Rating: 5 out of 5.
Flames of Chaos by Amelia Hutchins
I heard that Flames of Chaos was the next good read in the Dark Fantasy genre. Folks said it was better than Den of Vipers (as far as all of the consent stuff) and a really well done story.
I DNF’d at 33%.
First. There were tons of rapey consent issues. Secondly, it was all showing and no telling. I want to read about magic and mayhem and the steamy stuff. And yet… “I whispered a spell.” What’s the spell?
The first time she sees the love interest, she itches. You’re not supposed to itch when you meet the love interest. Just my thoughts.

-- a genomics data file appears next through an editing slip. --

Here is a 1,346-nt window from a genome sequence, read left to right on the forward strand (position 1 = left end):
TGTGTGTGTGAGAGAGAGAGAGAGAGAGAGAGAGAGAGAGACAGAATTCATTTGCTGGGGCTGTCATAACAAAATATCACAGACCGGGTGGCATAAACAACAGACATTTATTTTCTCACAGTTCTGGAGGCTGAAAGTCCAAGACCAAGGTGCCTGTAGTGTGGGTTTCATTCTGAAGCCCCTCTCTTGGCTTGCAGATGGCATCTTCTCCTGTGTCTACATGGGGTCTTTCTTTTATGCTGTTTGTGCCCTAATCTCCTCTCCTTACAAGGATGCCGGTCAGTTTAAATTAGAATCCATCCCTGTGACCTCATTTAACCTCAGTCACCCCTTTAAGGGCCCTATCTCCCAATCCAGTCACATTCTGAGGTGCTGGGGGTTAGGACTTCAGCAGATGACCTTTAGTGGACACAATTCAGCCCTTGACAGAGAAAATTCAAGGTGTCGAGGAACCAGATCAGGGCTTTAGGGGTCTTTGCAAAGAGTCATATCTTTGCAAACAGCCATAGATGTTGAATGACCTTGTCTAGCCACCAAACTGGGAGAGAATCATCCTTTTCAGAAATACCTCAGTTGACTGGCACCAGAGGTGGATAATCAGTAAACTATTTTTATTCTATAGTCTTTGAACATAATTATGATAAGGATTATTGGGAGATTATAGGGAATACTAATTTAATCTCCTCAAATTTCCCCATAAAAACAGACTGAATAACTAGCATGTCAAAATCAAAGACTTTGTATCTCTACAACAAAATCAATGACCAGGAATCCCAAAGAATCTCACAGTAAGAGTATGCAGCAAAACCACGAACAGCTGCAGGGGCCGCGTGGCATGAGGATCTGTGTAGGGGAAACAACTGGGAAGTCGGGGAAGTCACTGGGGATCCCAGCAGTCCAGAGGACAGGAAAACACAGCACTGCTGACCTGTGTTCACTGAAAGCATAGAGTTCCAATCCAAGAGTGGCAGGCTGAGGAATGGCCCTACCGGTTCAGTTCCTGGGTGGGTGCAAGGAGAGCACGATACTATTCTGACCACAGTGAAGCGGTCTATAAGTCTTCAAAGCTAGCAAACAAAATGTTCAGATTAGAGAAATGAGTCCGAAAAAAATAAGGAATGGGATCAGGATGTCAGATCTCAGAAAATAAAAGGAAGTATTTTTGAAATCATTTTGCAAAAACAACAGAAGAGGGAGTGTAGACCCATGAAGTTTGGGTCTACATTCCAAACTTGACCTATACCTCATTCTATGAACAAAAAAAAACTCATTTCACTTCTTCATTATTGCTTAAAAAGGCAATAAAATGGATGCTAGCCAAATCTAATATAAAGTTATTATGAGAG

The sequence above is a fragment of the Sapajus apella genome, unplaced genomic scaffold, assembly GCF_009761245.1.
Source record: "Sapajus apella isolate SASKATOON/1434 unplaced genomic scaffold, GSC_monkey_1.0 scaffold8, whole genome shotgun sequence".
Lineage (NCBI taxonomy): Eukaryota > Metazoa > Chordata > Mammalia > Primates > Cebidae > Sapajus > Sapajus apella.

Anyway, I’m tired of reading problematic books. And I’m going to continue writing consent in all of my own. Consent is important. Consent is sexy.
Rating: 0.5 out of 5.
I spent a good part of the month beta reading a manuscript for a friend on TikTok, which is why my number was low this month. But! She really appreciated my feedback and that made not getting to read as much worth it. 🙂